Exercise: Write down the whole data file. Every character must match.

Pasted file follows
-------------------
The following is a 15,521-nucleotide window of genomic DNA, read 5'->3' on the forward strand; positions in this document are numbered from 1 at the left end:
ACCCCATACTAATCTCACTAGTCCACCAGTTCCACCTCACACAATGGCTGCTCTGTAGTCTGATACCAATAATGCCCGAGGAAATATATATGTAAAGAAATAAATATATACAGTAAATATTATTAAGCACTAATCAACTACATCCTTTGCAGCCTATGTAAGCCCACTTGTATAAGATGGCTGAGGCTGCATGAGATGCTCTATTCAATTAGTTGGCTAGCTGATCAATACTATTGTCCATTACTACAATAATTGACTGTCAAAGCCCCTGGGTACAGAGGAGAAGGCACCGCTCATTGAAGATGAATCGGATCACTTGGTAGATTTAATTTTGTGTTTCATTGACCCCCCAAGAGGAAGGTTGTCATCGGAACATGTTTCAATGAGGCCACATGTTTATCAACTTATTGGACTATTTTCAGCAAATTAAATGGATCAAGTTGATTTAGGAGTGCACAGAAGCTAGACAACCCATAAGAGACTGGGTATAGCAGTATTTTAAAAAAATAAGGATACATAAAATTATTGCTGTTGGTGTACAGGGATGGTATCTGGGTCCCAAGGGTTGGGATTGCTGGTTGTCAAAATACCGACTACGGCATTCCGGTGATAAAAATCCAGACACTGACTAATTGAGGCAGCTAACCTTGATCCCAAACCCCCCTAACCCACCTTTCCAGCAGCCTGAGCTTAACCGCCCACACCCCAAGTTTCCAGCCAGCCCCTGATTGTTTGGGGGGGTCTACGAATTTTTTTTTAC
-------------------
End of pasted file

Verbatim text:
The following is a 15,521-nucleotide window of genomic DNA, read 5'->3' on the forward strand; positions in this document are numbered from 1 at the left end:
ACCCCATACTAATCTCACTAGTCCACCAGTTCCACCTCACACAATGGCTGCTCTGTAGTCTGATACCAATAATGCCCGAGGAAATATATATGTAAAGAAATAAATATATACAGTAAATATTATTAAGCACTAATCAACTACATCCTTTGCAGCCTATGTAAGCCCACTTGTATAAGATGGCTGAGGCTGCATGAGATGCTCTATTCAATTAGTTGGCTAGCTGATCAATACTATTGTCCATTACTACAATAATTGACTGTCAAAGCCCCTGGGTACAGAGGAGAAGGCACCGCTCATTGAAGATGAATCGGATCACTTGGTAGATTTAATTTTGTGTTTCATTGACCCCCCAAGAGGAAGGTTGTCATCGGAACATGTTTCAATGAGGCCACATGTTTATCAACTTATTGGACTATTTTCAGCAAATTAAATGGATCAAGTTGATTTAGGAGTGCACAGAAGCTAGACAACCCATAAGAGACTGGGTATAGCAGTATTTTAAAAAAATAAGGATACATAAAATTATTGCTGTTGGTGTACAGGGATGGTATCTGGGTCCCAAGGGTTGGGATTGCTGGTTGTCAAAATACCGACTACGGCATTCCGGTGATAAAAATCCAGACACTGACTAATTGAGGCAGCTAACCTTGATCCCAAACCCCCCTAACCCACCTTTCCAGCAGCCTGAGCTTAACCGCCCACACCCCAAGTTTCCAGCCAGCCCCTGATTGTTTGGGGGGGTCTACGAATTTTTTTTTAC